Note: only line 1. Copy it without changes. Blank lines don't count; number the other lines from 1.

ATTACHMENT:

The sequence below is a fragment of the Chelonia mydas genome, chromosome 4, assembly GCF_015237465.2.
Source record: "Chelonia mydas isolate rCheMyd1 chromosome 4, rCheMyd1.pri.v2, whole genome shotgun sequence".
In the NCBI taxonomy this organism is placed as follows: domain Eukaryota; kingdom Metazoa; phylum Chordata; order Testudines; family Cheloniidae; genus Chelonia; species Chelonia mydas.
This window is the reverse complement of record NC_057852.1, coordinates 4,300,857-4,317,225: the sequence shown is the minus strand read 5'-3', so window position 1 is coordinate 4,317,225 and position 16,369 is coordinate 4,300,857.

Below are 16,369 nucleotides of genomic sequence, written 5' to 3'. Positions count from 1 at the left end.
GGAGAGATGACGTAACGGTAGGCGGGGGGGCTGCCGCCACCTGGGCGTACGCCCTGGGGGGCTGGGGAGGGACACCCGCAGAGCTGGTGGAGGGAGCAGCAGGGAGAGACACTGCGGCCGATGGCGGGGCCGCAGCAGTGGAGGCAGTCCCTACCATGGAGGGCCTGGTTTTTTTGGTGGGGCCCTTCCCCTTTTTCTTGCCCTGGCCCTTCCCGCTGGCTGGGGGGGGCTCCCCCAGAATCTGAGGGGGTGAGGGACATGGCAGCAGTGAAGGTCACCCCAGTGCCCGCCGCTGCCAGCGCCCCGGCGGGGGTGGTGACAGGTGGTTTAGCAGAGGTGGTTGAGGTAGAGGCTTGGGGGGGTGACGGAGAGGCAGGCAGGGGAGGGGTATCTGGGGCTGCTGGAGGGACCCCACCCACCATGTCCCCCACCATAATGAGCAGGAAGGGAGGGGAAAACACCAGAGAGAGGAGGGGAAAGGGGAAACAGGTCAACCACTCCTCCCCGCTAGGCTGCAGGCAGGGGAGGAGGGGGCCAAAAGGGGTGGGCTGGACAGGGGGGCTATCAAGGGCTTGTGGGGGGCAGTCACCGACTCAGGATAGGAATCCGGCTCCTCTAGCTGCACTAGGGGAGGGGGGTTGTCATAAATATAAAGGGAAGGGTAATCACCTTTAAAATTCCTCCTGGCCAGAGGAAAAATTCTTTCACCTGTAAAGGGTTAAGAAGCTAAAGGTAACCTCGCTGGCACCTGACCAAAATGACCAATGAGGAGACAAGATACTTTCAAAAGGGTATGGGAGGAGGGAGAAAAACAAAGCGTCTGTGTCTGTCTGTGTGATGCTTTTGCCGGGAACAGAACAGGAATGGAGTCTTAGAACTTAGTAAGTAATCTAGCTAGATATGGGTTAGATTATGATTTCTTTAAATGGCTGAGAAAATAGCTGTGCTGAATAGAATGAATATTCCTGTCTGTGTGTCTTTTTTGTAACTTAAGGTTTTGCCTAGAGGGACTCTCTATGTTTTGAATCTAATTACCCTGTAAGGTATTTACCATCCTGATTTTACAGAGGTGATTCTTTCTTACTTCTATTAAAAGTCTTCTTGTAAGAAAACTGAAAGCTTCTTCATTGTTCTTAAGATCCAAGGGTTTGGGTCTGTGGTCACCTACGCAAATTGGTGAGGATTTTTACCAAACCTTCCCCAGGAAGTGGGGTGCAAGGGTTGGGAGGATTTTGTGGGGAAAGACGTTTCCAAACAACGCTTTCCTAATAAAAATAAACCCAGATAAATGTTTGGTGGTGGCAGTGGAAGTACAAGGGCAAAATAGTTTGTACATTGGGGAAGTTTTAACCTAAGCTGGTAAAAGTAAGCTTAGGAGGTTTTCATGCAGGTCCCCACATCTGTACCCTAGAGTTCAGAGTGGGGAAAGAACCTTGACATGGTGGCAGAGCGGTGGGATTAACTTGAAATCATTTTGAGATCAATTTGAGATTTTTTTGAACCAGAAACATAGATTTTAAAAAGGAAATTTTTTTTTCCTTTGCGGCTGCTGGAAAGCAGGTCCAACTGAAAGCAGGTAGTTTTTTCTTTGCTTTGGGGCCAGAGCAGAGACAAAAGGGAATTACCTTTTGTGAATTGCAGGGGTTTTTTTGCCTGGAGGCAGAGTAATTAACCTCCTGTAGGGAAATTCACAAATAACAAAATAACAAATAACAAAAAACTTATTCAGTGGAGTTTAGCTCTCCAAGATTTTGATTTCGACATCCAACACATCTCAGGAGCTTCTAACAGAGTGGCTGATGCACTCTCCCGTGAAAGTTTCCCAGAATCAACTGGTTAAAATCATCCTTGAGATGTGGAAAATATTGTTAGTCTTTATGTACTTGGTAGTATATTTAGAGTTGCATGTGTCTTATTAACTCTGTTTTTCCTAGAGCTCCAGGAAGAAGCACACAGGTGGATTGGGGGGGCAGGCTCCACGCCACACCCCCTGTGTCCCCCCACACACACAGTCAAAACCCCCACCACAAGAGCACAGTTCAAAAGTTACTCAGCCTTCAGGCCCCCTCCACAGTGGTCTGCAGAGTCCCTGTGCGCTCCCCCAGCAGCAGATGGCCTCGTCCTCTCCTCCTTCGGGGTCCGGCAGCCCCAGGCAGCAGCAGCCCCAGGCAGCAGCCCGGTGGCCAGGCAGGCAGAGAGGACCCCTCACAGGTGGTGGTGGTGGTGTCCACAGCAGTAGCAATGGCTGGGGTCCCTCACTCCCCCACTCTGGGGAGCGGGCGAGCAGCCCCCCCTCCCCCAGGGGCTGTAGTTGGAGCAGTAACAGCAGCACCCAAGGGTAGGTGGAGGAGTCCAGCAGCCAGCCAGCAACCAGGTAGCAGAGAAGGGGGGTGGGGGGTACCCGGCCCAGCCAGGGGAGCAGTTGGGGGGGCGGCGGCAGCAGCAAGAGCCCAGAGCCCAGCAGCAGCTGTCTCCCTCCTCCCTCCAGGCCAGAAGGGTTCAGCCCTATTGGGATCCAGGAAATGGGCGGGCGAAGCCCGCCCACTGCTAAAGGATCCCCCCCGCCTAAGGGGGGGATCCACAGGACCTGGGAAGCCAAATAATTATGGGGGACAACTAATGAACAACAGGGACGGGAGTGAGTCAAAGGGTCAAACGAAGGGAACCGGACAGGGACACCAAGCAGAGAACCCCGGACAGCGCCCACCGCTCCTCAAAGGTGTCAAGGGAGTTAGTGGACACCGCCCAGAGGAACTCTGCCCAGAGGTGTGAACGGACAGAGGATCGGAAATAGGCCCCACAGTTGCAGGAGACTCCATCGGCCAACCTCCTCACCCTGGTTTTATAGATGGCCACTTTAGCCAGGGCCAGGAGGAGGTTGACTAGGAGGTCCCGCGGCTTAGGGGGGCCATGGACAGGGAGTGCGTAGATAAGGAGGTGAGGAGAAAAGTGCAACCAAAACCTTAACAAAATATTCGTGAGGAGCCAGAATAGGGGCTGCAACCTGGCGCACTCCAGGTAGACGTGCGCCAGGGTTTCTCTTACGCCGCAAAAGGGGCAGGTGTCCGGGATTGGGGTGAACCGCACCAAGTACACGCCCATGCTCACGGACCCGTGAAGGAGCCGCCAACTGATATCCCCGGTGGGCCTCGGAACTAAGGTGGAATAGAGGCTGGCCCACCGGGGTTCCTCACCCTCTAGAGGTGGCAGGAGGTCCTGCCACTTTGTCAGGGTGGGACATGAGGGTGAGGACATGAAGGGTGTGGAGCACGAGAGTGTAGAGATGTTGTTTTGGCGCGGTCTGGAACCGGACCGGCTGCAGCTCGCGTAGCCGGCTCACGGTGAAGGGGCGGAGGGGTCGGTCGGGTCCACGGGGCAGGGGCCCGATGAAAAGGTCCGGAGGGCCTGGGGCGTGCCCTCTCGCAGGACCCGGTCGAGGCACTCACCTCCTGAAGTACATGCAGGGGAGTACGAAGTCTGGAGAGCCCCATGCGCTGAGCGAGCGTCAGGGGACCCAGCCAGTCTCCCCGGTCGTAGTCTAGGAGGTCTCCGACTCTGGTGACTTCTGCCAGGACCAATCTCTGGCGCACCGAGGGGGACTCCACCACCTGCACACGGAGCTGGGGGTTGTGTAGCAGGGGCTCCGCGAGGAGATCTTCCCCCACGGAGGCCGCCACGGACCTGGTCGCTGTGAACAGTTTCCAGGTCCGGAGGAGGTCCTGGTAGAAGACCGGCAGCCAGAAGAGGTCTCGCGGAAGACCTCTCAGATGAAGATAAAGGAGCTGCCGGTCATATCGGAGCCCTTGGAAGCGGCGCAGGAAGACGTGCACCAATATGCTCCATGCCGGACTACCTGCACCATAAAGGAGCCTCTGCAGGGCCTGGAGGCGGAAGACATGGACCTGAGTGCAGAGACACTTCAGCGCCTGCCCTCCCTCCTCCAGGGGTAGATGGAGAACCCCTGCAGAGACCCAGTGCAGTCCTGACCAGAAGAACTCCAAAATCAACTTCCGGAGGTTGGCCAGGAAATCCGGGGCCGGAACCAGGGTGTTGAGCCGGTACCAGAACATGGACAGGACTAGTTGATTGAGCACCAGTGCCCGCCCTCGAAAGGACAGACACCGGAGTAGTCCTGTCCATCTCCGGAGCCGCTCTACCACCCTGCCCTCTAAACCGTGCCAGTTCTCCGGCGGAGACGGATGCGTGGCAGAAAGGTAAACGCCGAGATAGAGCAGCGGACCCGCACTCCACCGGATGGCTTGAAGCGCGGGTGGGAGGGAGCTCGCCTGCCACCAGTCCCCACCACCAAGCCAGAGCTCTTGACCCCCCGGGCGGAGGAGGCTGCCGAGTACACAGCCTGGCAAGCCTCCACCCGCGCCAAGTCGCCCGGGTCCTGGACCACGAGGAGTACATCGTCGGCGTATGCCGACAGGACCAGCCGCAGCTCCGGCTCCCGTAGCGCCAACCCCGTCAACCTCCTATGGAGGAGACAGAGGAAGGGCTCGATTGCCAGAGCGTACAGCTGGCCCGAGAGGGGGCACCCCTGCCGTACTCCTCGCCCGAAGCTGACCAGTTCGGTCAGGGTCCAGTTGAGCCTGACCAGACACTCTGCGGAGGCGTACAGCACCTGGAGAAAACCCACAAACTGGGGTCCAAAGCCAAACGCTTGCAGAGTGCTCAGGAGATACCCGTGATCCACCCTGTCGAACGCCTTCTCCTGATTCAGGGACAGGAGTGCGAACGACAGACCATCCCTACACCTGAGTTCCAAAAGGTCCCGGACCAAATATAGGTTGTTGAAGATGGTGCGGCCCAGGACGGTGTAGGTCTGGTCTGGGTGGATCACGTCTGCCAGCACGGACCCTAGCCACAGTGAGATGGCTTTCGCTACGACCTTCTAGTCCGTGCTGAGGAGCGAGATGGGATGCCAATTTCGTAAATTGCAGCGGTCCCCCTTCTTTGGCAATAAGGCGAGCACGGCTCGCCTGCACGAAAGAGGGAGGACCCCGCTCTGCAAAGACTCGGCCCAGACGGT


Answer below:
The sequence below is a fragment of the Chelonia mydas genome, chromosome 4, assembly GCF_015237465.2.